Written by Student Rights on 26 June 2013 at 12pm

Video messages removed from FOSIS Conference schedule

Last week Student Rights highlighted that the Federation of Student Islamic Societies (FOSIS) had planned to screen two video messages from controversial clerics Muhammad Al-Arifi and Salman Al-Oudeh at this week’s Annual Conference.

After writing to the University of Birmingham, where the conference is due to take place, we were told by the media office that:

We have received the final list of speakers and are in the process of carrying out relevant checks.  As you will be aware under the 1986 Education Act we have a legal duty to promote freedom of speech but we also actively challenge discrimination of any kind and strive to strike a balance that protects these freedoms and ensures vigilance against any forms of potential extremism”.

Today it appears that the video messages have been removed from the list of speakers at the event by FOSIS, suggesting that permission to play the messages may have been denied.

FOSIS is yet to confirm this, or even mention it on its social media platforms and, as with the cancellation of Shady Al-Suleiman, is potentially trying to downplay the loss of speakers.

Having spoken to the press office at Birmingham, it also appears that Al-Arifi and Al-Oudeh were not on the list of speakers passed to the university, raising the possibility that an attempt had been made to bypass speaker regulations.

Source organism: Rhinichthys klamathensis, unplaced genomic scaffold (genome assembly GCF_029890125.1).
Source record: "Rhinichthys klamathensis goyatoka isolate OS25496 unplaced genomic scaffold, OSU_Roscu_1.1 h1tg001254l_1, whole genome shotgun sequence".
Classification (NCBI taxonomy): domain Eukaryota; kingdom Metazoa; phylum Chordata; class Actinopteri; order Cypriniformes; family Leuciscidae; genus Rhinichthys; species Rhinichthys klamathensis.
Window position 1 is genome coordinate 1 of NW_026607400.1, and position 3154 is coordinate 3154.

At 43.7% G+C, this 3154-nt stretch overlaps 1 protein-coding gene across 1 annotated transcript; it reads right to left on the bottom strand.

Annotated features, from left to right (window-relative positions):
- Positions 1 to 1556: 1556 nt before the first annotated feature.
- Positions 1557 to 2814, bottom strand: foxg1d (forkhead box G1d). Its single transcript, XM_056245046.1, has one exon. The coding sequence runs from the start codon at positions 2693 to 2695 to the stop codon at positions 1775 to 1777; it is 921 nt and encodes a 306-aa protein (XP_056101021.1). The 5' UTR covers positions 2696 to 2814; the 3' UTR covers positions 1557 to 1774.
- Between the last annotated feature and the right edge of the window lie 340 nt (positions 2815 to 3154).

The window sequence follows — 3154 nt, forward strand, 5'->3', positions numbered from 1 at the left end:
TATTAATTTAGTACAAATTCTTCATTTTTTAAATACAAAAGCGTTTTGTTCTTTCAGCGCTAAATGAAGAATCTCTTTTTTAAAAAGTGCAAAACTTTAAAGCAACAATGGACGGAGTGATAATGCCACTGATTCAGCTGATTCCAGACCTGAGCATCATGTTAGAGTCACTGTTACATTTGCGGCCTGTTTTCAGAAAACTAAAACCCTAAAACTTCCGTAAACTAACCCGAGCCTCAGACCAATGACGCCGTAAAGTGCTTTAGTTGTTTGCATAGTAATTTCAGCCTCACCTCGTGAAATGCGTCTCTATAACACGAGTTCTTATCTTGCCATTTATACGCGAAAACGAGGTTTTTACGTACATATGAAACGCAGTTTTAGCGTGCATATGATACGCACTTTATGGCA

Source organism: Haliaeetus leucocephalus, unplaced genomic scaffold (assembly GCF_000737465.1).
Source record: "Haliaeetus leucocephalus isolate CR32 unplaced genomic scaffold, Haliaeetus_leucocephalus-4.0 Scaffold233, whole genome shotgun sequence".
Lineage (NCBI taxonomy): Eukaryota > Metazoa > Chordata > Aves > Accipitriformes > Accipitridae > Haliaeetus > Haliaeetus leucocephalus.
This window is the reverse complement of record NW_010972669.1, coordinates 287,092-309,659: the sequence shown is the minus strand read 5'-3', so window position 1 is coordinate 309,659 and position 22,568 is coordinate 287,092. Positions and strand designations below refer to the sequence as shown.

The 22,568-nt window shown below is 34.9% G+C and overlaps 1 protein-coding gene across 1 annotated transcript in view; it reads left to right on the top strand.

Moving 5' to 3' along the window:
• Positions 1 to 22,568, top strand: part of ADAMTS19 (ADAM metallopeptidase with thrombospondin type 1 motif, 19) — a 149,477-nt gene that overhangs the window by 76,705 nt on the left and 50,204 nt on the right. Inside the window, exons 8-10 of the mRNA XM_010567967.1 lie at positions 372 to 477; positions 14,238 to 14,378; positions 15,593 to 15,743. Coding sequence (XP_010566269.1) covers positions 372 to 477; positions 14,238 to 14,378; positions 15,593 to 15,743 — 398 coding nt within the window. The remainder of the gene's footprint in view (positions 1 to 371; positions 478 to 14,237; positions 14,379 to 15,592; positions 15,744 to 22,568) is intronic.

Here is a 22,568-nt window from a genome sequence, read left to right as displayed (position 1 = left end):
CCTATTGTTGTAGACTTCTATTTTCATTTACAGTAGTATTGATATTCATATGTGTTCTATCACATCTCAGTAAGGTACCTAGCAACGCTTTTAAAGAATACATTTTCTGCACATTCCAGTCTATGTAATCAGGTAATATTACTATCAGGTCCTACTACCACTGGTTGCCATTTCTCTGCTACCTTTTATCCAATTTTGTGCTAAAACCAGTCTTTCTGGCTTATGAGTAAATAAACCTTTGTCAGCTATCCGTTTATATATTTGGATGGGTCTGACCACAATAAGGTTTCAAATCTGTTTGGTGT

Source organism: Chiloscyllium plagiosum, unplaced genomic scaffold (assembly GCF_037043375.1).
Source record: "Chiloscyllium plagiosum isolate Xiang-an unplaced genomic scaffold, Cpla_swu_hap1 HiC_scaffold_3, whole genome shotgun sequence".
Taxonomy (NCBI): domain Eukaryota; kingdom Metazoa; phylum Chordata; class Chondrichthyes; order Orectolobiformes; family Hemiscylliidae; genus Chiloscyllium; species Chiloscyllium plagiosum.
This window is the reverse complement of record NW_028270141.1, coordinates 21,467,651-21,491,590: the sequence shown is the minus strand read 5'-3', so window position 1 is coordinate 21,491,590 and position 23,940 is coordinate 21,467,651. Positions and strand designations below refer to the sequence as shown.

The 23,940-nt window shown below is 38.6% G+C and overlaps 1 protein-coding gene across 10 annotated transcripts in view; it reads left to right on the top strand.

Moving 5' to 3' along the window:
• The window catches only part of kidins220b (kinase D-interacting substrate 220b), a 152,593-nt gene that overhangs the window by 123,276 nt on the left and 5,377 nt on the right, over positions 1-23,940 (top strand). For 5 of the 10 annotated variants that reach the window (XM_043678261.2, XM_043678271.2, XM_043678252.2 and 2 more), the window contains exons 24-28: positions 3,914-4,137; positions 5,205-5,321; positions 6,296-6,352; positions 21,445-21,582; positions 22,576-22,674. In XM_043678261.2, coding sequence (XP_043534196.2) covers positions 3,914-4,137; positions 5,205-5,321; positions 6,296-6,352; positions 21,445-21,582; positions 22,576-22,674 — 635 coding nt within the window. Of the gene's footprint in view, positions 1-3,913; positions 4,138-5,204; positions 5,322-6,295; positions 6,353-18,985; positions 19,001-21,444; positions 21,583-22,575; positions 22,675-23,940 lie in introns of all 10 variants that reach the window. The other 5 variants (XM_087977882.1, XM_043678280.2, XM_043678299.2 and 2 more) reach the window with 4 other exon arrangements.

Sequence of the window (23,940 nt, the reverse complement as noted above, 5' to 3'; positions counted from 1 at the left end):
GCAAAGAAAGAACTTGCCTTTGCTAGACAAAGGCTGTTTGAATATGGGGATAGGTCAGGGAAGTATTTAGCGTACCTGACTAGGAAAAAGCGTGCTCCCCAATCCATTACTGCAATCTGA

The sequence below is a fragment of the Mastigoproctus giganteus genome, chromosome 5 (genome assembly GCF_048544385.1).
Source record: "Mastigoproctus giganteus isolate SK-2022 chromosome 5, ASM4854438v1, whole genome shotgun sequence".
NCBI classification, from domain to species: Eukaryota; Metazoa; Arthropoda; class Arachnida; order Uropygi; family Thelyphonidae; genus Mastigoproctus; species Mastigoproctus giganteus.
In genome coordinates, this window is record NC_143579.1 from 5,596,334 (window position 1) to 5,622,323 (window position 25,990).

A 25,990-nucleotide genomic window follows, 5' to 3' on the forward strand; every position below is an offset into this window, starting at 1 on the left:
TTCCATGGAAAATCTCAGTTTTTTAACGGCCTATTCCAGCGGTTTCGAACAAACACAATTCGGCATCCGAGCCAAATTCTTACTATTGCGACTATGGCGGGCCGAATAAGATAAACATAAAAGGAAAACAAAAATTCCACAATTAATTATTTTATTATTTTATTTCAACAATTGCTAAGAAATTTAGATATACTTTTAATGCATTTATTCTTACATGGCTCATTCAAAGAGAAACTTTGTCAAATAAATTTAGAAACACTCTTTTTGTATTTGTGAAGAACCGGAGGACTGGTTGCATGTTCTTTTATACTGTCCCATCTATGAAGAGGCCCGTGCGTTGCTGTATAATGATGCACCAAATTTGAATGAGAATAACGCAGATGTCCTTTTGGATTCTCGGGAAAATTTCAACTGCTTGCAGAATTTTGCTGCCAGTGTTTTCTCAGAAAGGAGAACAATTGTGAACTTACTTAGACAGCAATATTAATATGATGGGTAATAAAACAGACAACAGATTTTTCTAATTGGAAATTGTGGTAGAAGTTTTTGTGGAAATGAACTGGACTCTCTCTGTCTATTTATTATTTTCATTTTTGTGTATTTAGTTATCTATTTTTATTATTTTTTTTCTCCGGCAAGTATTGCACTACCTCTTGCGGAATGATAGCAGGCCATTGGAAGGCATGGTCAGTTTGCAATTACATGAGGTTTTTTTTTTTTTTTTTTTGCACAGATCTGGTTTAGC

Despite their removal from the schedule though, it is clear that students have still been able to promote and attend events featuring Muhammad Al-Arifi this weekend.

On Sunday a charity dinner to raise money for Syria featured the Sheikh “live in person” at the Waterlily in East London, alongside HHUGS patron Wasim Kempson.

The event was promoted on Facebook to students at Kingston University and Queen Mary, and the list of attendees suggested that several students from these institutions stated they would be going, as did the official London Metropolitan University Islamic Society profile.

That student social media can be used to promote off-campus events in this way highlights the difficulty universities face in providing oversight, and the ease with which extreme speakers can gain access to young people.

Ultimately though it is encouraging that video messages from hAl-Arifi and Al-Oudeh do not appear to be featuring at the FOSIS Conference anymore, and should the University of Birmingham have decided that they were unsuitable speakers, it should be commended for making the right decision.